Now that Saudi Arabia has reportedly acknowledged that dissident journalist Jamal Khashoggi was killed in a Saudi consulate in Turkey, congressional calls for sanctions on the Kingdom are likely to get louder, putting increased pressure on the White House to act. However, while Khashoggi’s brazen murder makes it difficult for the United States to look the other way, sanctioning the Saudis would be a mistake.
Saudi Arabia has already promised to retaliate disproportionately against any sanctions and oil markets would, of course, be the first casualty of economic warfare with the Kingdom. Some analysts predict oil could spike as high as $400 a barrel from its current price of $72 in the event of a tit-for-tat. However, the most serious long-term impact of sanctions would be in upending existing economic relationships, and on the dollar itself.
In an op-ed in Al Arabiya, Saudi journalist Turki Aldakhil discussed some of the thirty proposed measures floated among the Kingdom’s leadership for how to respond to potential sanctions from America. Perhaps the most worrying of these was “an oil barrel may be priced in a different currency, Chinese yuan, perhaps, instead of the dollar.”
In threatening to deviate from the longstanding policy to price its oil in dollars, which enshrined the dollar’s role as the de-facto currency of commodity markets, the Saudis are looking to hit the United States where it hurts. Naming the yuan is a nod to China’s recent attempts to both gain broader acceptance for its currency as an international medium of exchange and to launch oil futures priced in yuan. As the largest importer of oil in the world, China already has some heft in the markets, but the decision of a critical producer like Saudi Arabia to move away from the dollar could have a cascade effect that opens the door for other players to defect.
The dollar’s status as the global reserve currency forms the nexus of U.S. economic power, gives U.S. sanctions their bite, and underpins America’s ability to dictate to firms and financial institutions around the world. Any attempt to undermine it would have broad negative consequences both for America’s economic well being and its ability to influence economic norms and rule-setting around the world.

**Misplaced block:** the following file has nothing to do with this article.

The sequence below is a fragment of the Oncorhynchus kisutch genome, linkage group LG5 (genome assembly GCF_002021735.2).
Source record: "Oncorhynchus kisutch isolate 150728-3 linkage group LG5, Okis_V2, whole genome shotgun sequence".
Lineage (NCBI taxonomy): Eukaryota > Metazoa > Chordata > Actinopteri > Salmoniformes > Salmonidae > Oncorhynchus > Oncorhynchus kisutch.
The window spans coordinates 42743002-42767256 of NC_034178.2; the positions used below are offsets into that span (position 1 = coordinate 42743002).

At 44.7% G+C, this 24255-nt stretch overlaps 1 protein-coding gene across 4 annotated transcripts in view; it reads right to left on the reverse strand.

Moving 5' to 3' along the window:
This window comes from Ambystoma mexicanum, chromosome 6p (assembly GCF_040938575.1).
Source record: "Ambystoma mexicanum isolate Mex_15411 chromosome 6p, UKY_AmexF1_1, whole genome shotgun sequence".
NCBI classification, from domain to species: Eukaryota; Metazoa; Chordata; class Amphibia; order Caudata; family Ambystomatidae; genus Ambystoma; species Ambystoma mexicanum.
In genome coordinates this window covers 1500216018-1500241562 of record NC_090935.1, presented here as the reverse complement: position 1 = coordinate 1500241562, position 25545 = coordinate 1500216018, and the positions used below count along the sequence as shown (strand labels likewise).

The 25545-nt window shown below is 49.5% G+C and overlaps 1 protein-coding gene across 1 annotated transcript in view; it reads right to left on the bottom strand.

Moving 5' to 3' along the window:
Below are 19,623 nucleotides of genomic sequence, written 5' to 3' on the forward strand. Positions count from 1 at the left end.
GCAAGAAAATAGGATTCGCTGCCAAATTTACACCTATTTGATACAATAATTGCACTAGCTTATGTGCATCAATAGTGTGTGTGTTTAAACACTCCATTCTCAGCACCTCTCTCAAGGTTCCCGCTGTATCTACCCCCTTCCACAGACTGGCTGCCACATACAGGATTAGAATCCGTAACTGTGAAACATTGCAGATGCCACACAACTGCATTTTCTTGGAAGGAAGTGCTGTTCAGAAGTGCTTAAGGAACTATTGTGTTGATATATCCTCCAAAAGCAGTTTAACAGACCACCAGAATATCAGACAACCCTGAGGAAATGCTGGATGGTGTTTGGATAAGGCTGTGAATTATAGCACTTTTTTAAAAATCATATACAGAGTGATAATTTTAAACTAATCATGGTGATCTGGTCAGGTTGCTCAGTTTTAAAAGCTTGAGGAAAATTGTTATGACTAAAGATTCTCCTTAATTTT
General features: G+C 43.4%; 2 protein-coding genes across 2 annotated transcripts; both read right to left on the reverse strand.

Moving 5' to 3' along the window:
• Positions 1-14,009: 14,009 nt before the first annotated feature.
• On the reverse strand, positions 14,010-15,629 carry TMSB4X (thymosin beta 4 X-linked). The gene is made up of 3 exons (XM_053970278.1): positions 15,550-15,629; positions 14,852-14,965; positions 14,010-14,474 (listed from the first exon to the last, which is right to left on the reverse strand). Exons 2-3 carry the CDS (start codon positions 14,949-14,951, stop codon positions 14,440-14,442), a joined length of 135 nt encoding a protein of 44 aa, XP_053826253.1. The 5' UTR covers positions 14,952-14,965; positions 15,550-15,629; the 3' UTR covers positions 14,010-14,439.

If Saudi Arabia were the only aggrieved nation, sanctioning it would be manageable. However, over the past two decades, America has aggressively used sanctions and other forms of economic warfare against numerous countries, including Russia, Iran, North Korea, and Turkey. Secondary sanctions, which punish companies in non-target countries that do business with a sanctioned entity by cutting them out of the U.S. market, are having an impact in the European Union and China.
Policy-makers have for a long time erroneously viewed sanctions as a cheap way to punish misbehaving nations and compel compliance with U.S. policy, but the result has been festering dissatisfaction with America’s outsized economic power among both friends and enemies. China and Russia have both worked to develop alternatives to U.S.-dominated economic institutions, and even U.S. European allies are expressing concern about America’s ability to unilaterally punish other nations economically. This has manifested in calls to build an alternative to the international SWIFT interbank messaging system—which the United States has used as a form of leverage in sanctions policy—that would be outside American control.
Adding Saudi Arabia to the list of aggrieved partners would not be wise. The Kingdom would be able to find alternative economic partners should America seek to apply the screws, and its regional clout and importance in the oil markets would make it hard to isolate. Transitioning away from the dollar is costly and inconvenient, and since the Saudis have generally been comfortable with the U.S.-led economic order, they would be unlikely to abandon it without a pressing impetus. Hence, providing this jolt by applying sanctions to their economy would help destroy a major pillar of the dollar’s dominance.
Given the shameless nature of Khashoggi’s execution, the United States will likely have to take some action. However, the punishment should be political in nature, just as the murder itself was.
The United States could punish the Saudi’s regime’s recklessness by withdrawing its support for the war in Yemen, a step long overdue given the equally barbaric Saudi behavior in that conflict. It could also undertake a broader assessment of whether Saudi Arabia is a sufficiently valuable ally for America to continue to commit itself to defending the regime and its interests in the Middle East. What it should not do is dynamite a crucial economic relationship, and launch a cycle of retaliation that would upend the global markets and ultimately backfire on the United States.
Enea Gjoza is a fellow at Defense Priorities and a graduate of the Harvard Kennedy School of Government.